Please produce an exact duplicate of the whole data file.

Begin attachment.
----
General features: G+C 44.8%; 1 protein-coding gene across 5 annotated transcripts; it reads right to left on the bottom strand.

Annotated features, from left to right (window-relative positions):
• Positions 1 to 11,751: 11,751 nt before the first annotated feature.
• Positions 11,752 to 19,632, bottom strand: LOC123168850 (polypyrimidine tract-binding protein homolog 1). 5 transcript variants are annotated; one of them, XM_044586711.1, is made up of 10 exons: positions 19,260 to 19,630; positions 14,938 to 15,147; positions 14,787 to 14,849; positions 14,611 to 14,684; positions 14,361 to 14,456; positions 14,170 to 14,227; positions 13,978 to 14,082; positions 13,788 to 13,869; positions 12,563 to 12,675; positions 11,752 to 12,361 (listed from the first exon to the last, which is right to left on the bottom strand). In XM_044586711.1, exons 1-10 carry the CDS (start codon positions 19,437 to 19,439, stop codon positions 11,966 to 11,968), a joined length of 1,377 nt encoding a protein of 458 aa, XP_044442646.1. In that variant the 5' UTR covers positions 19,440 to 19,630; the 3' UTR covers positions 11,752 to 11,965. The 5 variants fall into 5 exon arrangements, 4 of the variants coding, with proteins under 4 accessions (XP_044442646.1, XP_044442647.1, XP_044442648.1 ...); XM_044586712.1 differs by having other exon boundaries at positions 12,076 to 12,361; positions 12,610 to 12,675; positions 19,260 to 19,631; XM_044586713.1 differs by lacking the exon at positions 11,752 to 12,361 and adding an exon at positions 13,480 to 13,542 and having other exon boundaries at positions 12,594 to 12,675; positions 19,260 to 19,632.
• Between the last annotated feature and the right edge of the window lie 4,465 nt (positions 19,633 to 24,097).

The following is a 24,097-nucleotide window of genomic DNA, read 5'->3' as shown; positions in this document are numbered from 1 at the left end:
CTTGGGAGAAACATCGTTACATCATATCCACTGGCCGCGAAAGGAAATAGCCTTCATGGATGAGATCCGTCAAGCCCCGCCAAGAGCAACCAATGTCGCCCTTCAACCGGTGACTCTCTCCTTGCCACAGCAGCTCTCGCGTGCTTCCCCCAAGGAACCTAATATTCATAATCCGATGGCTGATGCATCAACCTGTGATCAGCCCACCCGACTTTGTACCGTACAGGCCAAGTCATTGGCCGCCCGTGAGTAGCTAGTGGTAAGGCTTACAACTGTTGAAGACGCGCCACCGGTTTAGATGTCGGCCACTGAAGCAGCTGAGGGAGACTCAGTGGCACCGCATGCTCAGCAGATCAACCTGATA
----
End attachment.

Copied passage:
General features: G+C 44.8%; 1 protein-coding gene across 5 annotated transcripts; it reads right to left on the bottom strand.

Annotated features, from left to right (window-relative positions):
• Positions 1 to 11,751: 11,751 nt before the first annotated feature.
• Positions 11,752 to 19,632, bottom strand: LOC123168850 (polypyrimidine tract-binding protein homolog 1). 5 transcript variants are annotated; one of them, XM_044586711.1, is made up of 10 exons: positions 19,260 to 19,630; positions 14,938 to 15,147; positions 14,787 to 14,849; positions 14,611 to 14,684; positions 14,361 to 14,456; positions 14,170 to 14,227; positions 13,978 to 14,082; positions 13,788 to 13,869; positions 12,563 to 12,675; positions 11,752 to 12,361 (listed from the first exon to the last, which is right to left on the bottom strand). In XM_044586711.1, exons 1-10 carry the CDS (start codon positions 19,437 to 19,439, stop codon positions 11,966 to 11,968), a joined length of 1,377 nt encoding a protein of 458 aa, XP_044442646.1. In that variant the 5' UTR covers positions 19,440 to 19,630; the 3' UTR covers positions 11,752 to 11,965. The 5 variants fall into 5 exon arrangements, 4 of the variants coding, with proteins under 4 accessions (XP_044442646.1, XP_044442647.1, XP_044442648.1 ...); XM_044586712.1 differs by having other exon boundaries at positions 12,076 to 12,361; positions 12,610 to 12,675; positions 19,260 to 19,631; XM_044586713.1 differs by lacking the exon at positions 11,752 to 12,361 and adding an exon at positions 13,480 to 13,542 and having other exon boundaries at positions 12,594 to 12,675; positions 19,260 to 19,632.
• Between the last annotated feature and the right edge of the window lie 4,465 nt (positions 19,633 to 24,097).

The following is a 24,097-nucleotide window of genomic DNA, read 5'->3' as shown; positions in this document are numbered from 1 at the left end:
CTTGGGAGAAACATCGTTACATCATATCCACTGGCCGCGAAAGGAAATAGCCTTCATGGATGAGATCCGTCAAGCCCCGCCAAGAGCAACCAATGTCGCCCTTCAACCGGTGACTCTCTCCTTGCCACAGCAGCTCTCGCGTGCTTCCCCCAAGGAACCTAATATTCATAATCCGATGGCTGATGCATCAACCTGTGATCAGCCCACCCGACTTTGTACCGTACAGGCCAAGTCATTGGCCGCCCGTGAGTAGCTAGTGGTAAGGCTTACAACTGTTGAAGACGCGCCACCGGTTTAGATGTCGGCCACTGAAGCAGCTGAGGGAGACTCAGTGGCACCGCATGCTCAGCAGATCAACCTGATA